EMIGRANT: The lake is holding steady at 12% full, with very little angling activity. Some bank fishing for catfish with chicken livers has been reported, as well as some casting with grubs or plastic worms for bass off rocky points on nice days.
EXPO: State wildlife biologists stocked 1,500 legal-sized rainbow trout here again this past week, and that should jump-start an April fishery that can get quite popular. Catch them with Panther Martin lures, single salmon eggs or worms under bobbers. Parking fees are required.
FISH: The ice has thawed and fishing for rainbow trout has been fair near springs with PowerBait. The water is cold. The lake was listed Thursday at 40% full.
HOWARD PRAIRIE: The lake is open to angling and is ice-free, but few are taking advantage of it. The lake level was up a hair to 11% full Thursday, and filling extremely slowly. Most action is near the dam access. The lake was stocked with 50,000 fingerling rainbows Oct. 8. Anglers can keep five trout a day, with only one longer than 20 inches.
HYATT: The lake was up to 14% full Thursday and mostly ice-free, with some fishing in the dam area for trout. The limit is five trout a day, with just one over 20 inches. No fingerling trout were stocked last year.
LAKE OF THE WOODS: The lake is ice-free and already fishing fairly well for holdover rainbow trout in shallower water. These fish are cruising looking for meals in warmer water. Try PowerBait or small lures that look like minnows.
LOST CREEK: The lake received 7,300 more trout in October, including 2,300 trophy trout. Bank fish with PowerBait near the Takelma ramp, or at the Medco access point off Highway 62. Wind-drifting worms above Peyton Bridge has been good. The lake Tuesday was 30 feet below the normal level for filling at this time of spring, and that's a bad statistic with less than four weeks left in the normal filling season. Outflows have steadied at a bare minimum 700 cfs.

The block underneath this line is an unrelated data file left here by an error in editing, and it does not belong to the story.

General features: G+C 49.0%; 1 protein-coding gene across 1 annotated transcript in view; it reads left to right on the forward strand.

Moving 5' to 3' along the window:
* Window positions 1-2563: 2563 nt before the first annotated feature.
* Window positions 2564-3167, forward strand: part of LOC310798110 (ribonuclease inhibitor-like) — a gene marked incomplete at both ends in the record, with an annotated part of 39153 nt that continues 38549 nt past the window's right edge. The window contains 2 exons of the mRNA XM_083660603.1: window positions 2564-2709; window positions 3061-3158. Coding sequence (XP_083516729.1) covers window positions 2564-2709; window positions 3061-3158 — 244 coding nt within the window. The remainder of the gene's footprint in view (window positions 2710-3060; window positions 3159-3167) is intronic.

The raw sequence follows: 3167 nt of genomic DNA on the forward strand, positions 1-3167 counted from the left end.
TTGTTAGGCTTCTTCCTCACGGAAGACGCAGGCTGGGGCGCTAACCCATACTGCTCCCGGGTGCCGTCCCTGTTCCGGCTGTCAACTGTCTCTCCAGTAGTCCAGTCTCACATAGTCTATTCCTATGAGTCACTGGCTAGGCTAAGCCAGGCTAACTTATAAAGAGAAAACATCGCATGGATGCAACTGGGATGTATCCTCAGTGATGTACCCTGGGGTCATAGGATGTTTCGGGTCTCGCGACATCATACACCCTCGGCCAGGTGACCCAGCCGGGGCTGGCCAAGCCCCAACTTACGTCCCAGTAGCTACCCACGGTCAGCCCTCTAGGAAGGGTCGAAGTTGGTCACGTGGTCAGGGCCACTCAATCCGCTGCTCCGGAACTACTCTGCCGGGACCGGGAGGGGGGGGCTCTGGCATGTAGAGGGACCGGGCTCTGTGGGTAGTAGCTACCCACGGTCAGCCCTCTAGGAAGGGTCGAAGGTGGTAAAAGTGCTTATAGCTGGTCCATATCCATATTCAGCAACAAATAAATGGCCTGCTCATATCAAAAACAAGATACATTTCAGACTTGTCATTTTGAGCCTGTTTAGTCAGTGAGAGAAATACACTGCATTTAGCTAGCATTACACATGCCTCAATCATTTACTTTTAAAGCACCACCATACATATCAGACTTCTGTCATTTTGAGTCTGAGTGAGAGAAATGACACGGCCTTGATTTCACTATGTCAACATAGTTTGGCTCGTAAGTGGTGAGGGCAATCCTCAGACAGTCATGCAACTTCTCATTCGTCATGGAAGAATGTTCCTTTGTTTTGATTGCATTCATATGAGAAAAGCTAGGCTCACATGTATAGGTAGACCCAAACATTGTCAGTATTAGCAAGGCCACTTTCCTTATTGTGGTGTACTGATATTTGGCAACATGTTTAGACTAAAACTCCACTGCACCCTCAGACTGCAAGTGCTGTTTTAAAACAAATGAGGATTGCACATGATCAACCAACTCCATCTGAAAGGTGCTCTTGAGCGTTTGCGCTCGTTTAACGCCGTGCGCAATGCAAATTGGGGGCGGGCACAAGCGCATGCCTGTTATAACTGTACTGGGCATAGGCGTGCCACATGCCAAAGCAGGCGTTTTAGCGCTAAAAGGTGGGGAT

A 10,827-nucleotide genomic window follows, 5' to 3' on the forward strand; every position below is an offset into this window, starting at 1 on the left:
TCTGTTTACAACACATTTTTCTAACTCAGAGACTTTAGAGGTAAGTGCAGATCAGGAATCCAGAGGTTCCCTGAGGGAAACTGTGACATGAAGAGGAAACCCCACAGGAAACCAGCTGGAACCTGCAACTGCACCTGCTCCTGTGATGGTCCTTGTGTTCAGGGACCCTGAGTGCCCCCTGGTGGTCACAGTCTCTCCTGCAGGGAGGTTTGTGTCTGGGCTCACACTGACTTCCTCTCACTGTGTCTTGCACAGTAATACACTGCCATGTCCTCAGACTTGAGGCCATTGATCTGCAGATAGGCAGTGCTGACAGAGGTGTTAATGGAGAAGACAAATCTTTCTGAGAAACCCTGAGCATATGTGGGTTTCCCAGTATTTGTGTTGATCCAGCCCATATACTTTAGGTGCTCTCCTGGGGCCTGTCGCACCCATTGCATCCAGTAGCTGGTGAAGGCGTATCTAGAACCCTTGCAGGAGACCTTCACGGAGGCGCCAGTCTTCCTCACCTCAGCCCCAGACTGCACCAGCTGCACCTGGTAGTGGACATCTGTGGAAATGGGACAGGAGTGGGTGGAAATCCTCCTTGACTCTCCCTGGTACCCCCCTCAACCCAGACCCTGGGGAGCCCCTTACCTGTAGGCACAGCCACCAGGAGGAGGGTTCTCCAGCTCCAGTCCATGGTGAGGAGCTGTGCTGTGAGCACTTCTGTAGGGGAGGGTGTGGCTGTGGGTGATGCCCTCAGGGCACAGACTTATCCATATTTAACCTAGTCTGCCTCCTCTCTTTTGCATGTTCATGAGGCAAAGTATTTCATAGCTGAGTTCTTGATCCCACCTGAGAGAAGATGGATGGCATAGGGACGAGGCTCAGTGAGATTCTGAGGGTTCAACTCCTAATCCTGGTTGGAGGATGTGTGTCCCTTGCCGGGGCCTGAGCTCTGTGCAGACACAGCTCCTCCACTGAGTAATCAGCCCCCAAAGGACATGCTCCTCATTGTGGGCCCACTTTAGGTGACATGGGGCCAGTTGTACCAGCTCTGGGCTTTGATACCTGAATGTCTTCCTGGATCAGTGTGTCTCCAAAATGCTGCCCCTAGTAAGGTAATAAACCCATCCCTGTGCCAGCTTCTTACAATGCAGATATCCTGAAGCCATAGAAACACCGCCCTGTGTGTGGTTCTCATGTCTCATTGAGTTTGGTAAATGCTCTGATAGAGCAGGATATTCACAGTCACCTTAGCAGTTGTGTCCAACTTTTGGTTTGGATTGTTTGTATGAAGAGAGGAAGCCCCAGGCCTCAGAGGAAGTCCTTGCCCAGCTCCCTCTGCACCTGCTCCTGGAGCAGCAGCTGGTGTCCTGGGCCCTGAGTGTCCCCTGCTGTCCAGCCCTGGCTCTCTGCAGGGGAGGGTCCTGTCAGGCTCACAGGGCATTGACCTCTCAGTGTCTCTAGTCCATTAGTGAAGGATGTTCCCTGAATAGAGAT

MEDCO: The lake is ice-free and was stocked last month with 2,000 legal-sized trout.
SELMAC: The lake was stocked with 1,000 legal-sized trout again this past week. Fish for them with worms or PowerBait.
WILLOW: The lake received another 2,000 legal-sized rainbow trout late last month, and that means game on for trout fishing with worms and PowerBait near the county boat ramp, where the fish were released.
ROGUE: Winter steelhead fishing has been tough on the upper Rogue amid historic low April flows, while the middle Rogue is seeing catches of spawned-out summer steelhead headed downstream. The lower Rogue has seen a few more spring chinook salmon caught this past week, and there are rumors of springers caught in the middle Rogue at the mouth of the Applegate River.